Re: More on identifiers

From: David BL <>
Date: Fri, 5 Jun 2009 04:14:00 -0700 (PDT)
Message-ID: <>

On Jun 5, 6:25 pm, "Walter Mitty" <> wrote:


> Consider two electrons. They both have the same mass, and they have the
> same charge. They might have opposite spins. But the minute we add a third
> electron, the spin of two of them is going to be identical. It seems that,
> on the surface at least, electrons do not have enough properties to carry
> identity. As you descend into lower level particles like quarks, things get
> even more this way. Particles seem more and more interchangeable.
> Subatomic particles might not have much to do with your objects in a box,
> but it seems to me that any theory of reality and identity that falls apart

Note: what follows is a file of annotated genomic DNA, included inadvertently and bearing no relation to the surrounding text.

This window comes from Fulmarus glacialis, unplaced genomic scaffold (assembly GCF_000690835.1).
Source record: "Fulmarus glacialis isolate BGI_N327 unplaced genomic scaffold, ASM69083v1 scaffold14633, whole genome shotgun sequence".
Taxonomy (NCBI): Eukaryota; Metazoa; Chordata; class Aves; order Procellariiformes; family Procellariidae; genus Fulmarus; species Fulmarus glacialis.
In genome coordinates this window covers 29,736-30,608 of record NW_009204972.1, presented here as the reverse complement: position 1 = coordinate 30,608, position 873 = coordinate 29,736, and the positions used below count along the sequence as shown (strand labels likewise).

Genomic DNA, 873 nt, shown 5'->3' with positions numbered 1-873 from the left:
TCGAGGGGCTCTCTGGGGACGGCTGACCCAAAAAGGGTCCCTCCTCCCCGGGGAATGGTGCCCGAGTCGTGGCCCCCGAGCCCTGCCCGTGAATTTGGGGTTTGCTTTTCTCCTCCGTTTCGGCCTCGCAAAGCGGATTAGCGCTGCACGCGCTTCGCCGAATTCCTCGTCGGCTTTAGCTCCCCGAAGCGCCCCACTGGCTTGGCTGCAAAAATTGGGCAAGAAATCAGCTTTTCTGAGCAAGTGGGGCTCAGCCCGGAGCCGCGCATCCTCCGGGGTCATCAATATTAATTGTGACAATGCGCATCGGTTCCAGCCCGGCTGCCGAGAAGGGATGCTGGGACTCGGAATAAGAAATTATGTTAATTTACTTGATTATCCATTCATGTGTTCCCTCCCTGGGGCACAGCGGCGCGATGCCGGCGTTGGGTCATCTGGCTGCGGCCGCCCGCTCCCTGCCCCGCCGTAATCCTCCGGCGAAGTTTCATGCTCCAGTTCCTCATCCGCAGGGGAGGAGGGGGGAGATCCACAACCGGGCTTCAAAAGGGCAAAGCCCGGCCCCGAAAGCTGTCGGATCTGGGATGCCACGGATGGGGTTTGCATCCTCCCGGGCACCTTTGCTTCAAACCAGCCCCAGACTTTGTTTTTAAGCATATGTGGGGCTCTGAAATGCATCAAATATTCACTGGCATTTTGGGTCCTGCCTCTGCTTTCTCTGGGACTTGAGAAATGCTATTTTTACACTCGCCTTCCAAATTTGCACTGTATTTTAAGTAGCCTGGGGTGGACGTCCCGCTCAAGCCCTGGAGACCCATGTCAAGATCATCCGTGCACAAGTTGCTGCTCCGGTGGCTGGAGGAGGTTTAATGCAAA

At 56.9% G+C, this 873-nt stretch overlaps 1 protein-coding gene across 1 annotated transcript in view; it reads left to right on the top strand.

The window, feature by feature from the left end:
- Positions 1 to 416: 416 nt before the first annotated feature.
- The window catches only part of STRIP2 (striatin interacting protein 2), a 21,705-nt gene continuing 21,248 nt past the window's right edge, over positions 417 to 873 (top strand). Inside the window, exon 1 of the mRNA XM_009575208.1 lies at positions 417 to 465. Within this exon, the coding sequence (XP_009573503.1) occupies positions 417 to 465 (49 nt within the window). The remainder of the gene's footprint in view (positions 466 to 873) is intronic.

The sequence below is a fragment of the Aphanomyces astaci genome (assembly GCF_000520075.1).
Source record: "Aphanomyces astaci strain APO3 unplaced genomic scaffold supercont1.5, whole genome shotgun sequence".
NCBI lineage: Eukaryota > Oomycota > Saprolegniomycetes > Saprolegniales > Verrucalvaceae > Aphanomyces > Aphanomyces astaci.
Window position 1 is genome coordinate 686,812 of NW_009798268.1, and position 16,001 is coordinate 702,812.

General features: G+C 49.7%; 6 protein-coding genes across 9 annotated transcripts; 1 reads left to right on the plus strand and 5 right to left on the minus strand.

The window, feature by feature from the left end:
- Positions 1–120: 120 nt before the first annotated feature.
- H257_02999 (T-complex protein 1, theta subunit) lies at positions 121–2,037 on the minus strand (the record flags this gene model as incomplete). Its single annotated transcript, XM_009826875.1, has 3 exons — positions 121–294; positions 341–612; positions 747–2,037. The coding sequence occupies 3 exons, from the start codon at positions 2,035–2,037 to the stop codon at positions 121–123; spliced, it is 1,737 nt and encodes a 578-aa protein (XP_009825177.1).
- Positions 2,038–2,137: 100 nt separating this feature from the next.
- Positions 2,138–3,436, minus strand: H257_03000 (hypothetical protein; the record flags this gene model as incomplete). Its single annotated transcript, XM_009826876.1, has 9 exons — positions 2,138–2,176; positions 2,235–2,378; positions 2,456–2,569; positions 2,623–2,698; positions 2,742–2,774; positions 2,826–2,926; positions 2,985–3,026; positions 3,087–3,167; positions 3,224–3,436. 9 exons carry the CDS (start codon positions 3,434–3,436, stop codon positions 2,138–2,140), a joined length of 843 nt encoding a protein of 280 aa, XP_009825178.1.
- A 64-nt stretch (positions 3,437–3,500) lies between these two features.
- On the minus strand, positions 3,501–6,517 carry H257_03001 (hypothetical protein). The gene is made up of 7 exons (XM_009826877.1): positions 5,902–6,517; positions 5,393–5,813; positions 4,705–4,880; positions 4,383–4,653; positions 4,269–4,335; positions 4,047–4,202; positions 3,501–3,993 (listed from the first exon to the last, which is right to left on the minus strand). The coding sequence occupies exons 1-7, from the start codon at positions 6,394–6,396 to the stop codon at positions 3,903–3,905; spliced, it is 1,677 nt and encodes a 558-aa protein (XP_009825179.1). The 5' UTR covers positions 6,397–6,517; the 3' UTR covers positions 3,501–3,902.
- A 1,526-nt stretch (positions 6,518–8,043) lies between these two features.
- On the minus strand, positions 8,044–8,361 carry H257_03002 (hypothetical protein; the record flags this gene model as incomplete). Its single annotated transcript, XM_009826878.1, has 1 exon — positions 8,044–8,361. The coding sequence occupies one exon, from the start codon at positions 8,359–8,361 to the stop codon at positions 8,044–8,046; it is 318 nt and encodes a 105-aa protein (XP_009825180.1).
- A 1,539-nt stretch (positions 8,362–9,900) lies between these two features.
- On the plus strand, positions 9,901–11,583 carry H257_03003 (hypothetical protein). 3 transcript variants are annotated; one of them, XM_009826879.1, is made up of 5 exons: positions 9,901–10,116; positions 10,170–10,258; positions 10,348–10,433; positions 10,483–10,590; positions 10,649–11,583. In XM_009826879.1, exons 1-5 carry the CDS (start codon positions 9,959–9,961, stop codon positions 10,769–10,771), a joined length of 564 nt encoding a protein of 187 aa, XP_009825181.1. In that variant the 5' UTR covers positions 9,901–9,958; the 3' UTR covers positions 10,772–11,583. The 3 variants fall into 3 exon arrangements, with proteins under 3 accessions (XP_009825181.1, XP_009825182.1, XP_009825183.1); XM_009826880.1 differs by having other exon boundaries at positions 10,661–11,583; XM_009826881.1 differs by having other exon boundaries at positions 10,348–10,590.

> at the subatomic level should at least take that into account.

Two comments here:

Firstly I don't understand what this has to do with the example. It is not claimed that items will inevitably be distinguishable by their properties, only that it may happen to be a /requirement/ in the problem domain.

Secondly, (and this is very off topic) I think your understanding of QM isn't quite right. There is a requirement that the wave function exhibit exchange symmetry under exchange of two identical particles, meaning that it either remains the same or changes sign and it follows that no physical measurement can tell the difference. In addition, electrons are fermions and obey the exclusion principle which means no two electrons can share the same quantum state. So by exchange symmetry all electrons are the same, and by the exclusion principle all electrons are different. :-) Perhaps a better example for you would have been a condensate of boson particles, where an unlimited number of particles can occupy the same quantum state at the same time. Received on Fri Jun 05 2009 - 13:14:00 CEST

Original text of this message